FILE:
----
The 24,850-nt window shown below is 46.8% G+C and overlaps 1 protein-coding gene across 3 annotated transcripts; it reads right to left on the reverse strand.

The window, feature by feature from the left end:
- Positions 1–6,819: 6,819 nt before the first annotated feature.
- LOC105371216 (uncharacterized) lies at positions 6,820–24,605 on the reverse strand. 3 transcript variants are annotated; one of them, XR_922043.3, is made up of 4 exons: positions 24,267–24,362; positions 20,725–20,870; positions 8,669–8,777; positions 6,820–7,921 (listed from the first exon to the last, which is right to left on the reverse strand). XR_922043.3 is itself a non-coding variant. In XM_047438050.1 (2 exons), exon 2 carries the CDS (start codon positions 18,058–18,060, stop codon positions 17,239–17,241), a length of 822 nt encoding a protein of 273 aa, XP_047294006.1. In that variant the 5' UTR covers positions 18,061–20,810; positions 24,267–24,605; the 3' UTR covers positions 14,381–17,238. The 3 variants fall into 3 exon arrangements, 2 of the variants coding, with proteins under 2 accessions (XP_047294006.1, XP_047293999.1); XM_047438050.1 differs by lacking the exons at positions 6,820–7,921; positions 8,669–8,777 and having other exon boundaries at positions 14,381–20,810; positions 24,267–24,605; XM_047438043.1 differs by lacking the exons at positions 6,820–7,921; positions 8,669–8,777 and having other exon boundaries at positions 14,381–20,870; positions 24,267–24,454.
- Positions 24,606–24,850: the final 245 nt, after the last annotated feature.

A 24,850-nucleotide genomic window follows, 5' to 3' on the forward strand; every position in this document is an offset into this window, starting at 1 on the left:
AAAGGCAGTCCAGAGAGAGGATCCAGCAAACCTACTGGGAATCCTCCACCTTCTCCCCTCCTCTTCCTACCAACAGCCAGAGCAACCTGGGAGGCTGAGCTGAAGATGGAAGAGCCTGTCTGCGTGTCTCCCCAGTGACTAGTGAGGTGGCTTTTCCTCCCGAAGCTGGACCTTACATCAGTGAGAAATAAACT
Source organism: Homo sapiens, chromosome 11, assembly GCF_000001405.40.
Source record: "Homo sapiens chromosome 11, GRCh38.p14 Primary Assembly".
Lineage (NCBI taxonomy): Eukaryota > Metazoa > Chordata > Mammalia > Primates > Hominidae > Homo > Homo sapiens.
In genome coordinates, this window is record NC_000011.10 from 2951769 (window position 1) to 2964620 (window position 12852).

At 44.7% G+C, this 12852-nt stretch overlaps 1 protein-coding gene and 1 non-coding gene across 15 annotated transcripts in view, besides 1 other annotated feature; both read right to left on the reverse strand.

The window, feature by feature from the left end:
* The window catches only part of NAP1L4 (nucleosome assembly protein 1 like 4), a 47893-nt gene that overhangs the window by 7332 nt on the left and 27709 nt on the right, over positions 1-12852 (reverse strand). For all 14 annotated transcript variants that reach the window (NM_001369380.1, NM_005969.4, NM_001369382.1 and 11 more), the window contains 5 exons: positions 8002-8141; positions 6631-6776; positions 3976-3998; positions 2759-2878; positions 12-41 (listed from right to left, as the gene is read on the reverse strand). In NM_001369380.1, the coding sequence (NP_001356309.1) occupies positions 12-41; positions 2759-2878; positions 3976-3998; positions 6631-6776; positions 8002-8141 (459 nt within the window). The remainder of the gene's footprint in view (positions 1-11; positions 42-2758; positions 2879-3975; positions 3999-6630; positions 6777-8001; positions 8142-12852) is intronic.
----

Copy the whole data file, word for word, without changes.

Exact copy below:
The 24,850-nt window shown below is 46.8% G+C and overlaps 1 protein-coding gene across 3 annotated transcripts; it reads right to left on the reverse strand.

The window, feature by feature from the left end:
- Positions 1–6,819: 6,819 nt before the first annotated feature.
- LOC105371216 (uncharacterized) lies at positions 6,820–24,605 on the reverse strand. 3 transcript variants are annotated; one of them, XR_922043.3, is made up of 4 exons: positions 24,267–24,362; positions 20,725–20,870; positions 8,669–8,777; positions 6,820–7,921 (listed from the first exon to the last, which is right to left on the reverse strand). XR_922043.3 is itself a non-coding variant. In XM_047438050.1 (2 exons), exon 2 carries the CDS (start codon positions 18,058–18,060, stop codon positions 17,239–17,241), a length of 822 nt encoding a protein of 273 aa, XP_047294006.1. In that variant the 5' UTR covers positions 18,061–20,810; positions 24,267–24,605; the 3' UTR covers positions 14,381–17,238. The 3 variants fall into 3 exon arrangements, 2 of the variants coding, with proteins under 2 accessions (XP_047294006.1, XP_047293999.1); XM_047438050.1 differs by lacking the exons at positions 6,820–7,921; positions 8,669–8,777 and having other exon boundaries at positions 14,381–20,810; positions 24,267–24,605; XM_047438043.1 differs by lacking the exons at positions 6,820–7,921; positions 8,669–8,777 and having other exon boundaries at positions 14,381–20,870; positions 24,267–24,454.
- Positions 24,606–24,850: the final 245 nt, after the last annotated feature.

A 24,850-nucleotide genomic window follows, 5' to 3' on the forward strand; every position in this document is an offset into this window, starting at 1 on the left:
AAAGGCAGTCCAGAGAGAGGATCCAGCAAACCTACTGGGAATCCTCCACCTTCTCCCCTCCTCTTCCTACCAACAGCCAGAGCAACCTGGGAGGCTGAGCTGAAGATGGAAGAGCCTGTCTGCGTGTCTCCCCAGTGACTAGTGAGGTGGCTTTTCCTCCCGAAGCTGGACCTTACATCAGTGAGAAATAAACT
Source organism: Homo sapiens, chromosome 11, assembly GCF_000001405.40.
Source record: "Homo sapiens chromosome 11, GRCh38.p14 Primary Assembly".
Lineage (NCBI taxonomy): Eukaryota > Metazoa > Chordata > Mammalia > Primates > Hominidae > Homo > Homo sapiens.
In genome coordinates, this window is record NC_000011.10 from 2951769 (window position 1) to 2964620 (window position 12852).

At 44.7% G+C, this 12852-nt stretch overlaps 1 protein-coding gene and 1 non-coding gene across 15 annotated transcripts in view, besides 1 other annotated feature; both read right to left on the reverse strand.

The window, feature by feature from the left end:
* The window catches only part of NAP1L4 (nucleosome assembly protein 1 like 4), a 47893-nt gene that overhangs the window by 7332 nt on the left and 27709 nt on the right, over positions 1-12852 (reverse strand). For all 14 annotated transcript variants that reach the window (NM_001369380.1, NM_005969.4, NM_001369382.1 and 11 more), the window contains 5 exons: positions 8002-8141; positions 6631-6776; positions 3976-3998; positions 2759-2878; positions 12-41 (listed from right to left, as the gene is read on the reverse strand). In NM_001369380.1, the coding sequence (NP_001356309.1) occupies positions 12-41; positions 2759-2878; positions 3976-3998; positions 6631-6776; positions 8002-8141 (459 nt within the window). The remainder of the gene's footprint in view (positions 1-11; positions 42-2758; positions 2879-3975; positions 3999-6630; positions 6777-8001; positions 8142-12852) is intronic.